PRISON TERROR‎ > ‎

Prisons & Cyber Terror


Title: Can Hackers Unlock Prison Doors?
Date: November 10, 2011
Source: AllGov

Abstract: Officials with the Federal Bureau of Prisons have been informed that U.S. penitentiaries could be vulnerable to cyber attacks that would help prisoners escape.

Most American prisons are operated by industrial control systems (ICS) that also are used by power plants, water treatment facilities and other infrastructure operations. ICS’ vulnerability was demonstrated two years in Iran, when hackers sabotaged that country’s nuclear program by exploiting its Siemens programmable logic controllers (PLCs). Almost all of the 117 federal correctional facilities, 1,700 prisons and 3,000+ jails in the United States use PLCs to control doors and manage their security systems.

In the case of prisons, a cyber attack could disable controls that lock cell doors, while “the system would be telling the control room they are all closed,” John Strauchs, a former Central Intelligence Agency operations officer whose firm produced the report for the bureau, told the Washington Times.

Hackers also could disrupt secure communications throughout a prison and crash closed-circuit television systems, leaving guards blind to certain wings and hallways, according to Strauchs (AllGov, 2011)

Title: Hacker Cracks 4 million Hotel Locks With 'James Bond Dry Erase Marker'
Date: October 6, 2012
Source: 
Daily Mail

Abstract: This new hacker invention may look like a harmless dry erase marker, but in truth it's the ultimate electronic lock pick.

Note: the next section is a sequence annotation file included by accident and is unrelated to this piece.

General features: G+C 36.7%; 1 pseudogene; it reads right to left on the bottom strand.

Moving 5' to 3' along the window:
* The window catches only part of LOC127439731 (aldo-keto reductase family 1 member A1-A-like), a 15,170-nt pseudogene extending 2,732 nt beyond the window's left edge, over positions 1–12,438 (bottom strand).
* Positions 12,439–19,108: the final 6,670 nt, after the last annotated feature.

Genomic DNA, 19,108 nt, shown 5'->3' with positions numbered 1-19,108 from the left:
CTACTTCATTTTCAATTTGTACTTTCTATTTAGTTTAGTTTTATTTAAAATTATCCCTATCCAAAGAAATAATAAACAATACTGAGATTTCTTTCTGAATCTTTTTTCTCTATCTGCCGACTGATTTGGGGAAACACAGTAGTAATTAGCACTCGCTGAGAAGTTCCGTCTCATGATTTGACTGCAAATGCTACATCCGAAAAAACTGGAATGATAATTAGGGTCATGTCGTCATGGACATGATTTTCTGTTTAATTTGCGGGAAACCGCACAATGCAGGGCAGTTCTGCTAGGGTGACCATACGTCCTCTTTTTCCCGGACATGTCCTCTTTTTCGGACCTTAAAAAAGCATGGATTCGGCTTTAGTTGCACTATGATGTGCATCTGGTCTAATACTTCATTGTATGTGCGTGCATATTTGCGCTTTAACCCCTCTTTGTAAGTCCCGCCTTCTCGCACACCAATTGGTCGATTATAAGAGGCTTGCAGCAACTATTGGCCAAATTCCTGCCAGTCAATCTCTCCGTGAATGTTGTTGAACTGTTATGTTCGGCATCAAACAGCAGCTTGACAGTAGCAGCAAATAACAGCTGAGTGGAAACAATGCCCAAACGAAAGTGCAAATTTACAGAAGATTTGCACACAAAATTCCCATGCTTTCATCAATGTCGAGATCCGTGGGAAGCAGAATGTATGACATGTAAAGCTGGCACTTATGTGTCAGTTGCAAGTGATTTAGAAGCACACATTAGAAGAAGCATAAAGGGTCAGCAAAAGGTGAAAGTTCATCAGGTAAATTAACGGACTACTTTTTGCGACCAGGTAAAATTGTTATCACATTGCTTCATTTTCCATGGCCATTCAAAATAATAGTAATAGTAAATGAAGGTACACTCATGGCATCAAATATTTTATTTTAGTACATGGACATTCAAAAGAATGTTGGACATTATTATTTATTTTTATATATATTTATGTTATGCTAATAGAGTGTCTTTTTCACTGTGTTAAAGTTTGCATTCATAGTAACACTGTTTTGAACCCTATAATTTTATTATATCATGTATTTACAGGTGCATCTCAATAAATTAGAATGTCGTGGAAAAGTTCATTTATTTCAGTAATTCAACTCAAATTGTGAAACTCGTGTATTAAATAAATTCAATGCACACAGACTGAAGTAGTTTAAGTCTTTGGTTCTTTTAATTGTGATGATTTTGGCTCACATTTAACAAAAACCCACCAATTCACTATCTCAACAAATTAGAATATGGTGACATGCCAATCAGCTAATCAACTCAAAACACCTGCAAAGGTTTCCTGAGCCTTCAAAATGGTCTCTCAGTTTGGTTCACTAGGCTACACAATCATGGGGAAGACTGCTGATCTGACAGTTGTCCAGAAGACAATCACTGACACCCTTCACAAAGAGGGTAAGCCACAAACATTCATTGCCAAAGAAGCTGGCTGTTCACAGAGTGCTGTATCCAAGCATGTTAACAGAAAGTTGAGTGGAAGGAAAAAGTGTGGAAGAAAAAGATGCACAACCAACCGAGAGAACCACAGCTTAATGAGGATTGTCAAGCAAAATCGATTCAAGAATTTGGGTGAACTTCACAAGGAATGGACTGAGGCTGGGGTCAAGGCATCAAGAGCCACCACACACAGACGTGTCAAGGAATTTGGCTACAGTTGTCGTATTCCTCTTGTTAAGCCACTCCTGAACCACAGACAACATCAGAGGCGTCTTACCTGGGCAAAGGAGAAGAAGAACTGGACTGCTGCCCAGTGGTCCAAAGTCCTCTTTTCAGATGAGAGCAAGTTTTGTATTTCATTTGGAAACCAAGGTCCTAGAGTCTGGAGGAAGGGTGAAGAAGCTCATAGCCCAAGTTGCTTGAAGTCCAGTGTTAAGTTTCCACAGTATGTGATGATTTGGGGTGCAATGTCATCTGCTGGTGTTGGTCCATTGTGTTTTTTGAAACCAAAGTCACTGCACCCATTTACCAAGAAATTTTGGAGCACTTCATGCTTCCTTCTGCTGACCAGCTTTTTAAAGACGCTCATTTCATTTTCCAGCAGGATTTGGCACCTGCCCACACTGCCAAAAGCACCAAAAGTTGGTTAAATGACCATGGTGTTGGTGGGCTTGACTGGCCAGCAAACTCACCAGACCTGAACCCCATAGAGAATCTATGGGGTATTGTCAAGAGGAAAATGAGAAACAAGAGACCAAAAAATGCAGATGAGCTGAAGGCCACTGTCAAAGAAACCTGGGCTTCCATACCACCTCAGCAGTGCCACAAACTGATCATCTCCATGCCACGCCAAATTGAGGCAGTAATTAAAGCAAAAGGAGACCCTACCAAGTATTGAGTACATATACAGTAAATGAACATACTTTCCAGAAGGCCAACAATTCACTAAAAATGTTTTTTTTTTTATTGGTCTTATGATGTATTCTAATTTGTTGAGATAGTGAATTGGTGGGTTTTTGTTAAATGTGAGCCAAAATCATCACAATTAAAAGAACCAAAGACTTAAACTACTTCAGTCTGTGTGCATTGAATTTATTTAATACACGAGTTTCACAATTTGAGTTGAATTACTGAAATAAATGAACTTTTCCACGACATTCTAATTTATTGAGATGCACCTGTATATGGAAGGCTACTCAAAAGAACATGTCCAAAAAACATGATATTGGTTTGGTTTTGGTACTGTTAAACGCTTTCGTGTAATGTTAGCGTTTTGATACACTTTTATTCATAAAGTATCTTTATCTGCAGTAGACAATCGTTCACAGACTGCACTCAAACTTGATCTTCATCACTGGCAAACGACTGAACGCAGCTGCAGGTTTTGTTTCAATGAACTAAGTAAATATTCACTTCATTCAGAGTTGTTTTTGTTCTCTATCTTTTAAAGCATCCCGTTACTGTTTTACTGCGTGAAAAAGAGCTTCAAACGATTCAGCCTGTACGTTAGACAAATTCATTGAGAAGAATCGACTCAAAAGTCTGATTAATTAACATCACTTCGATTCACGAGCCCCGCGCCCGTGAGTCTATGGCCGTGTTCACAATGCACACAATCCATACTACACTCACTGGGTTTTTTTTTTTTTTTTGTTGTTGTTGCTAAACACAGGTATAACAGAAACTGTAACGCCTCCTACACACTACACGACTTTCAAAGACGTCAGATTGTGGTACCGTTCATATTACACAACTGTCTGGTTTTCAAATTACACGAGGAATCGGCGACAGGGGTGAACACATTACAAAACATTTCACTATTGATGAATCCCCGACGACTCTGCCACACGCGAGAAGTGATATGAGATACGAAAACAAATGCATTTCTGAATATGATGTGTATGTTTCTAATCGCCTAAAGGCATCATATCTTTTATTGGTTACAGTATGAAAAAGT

In a post titled 'James Bond's Dry Erase Marker,' hotel hacker Matthew Jakubowski demonstrates how anyone can build this pocket-sized device which will open the lock on an estimated 4 million hotel rooms.

'I guess we wanted to show that this sort of attack can happen with a very small concealable device,' says Matthew Jakubowski, a security researcher with Trustwave, told Forbes. 'Someone using this could be searched and even then it wouldn't be obvious that this isn't just a pen.'

The device exploits a vulnerability in Onity locks, a cheap lock used on millions of hotel room doors.

Onity's site boasts their locks are used in 22,000 hotel worldwide.

The lock has a small port on its bottom designed for hotels to set master keys. 

Hacker Cody Brocious discovered you could read the lock's memory through this port, including a decryption key.

Borcious demonstrated a large, unwieldy device that could open a small percentage of locks this July at the Black Hat security conference.

Onity responded with a way to patch the weakness in August, but the fix required hotels to make costly hardware repairs to millions of locks as well as pay for a more secure version.

Security experts believe the expense has likely left a huge percentage of hotel rooms with the easily cracked model. 

Jakubowski's refined version can pop most locks in a fraction of a second.

Even if security searched a guest, its unlikely many people would see a dry erase marker as a threat. 

And future versions may be even smaller and easier conceal.

'This is by no means the best solution or the only solution to make this fit into a pen, but for what we had available and with the time we had to do it, it's what we were able to come up with,' Jakubowski wrote in a blog post explaining the hack (Daily Mail, 2012)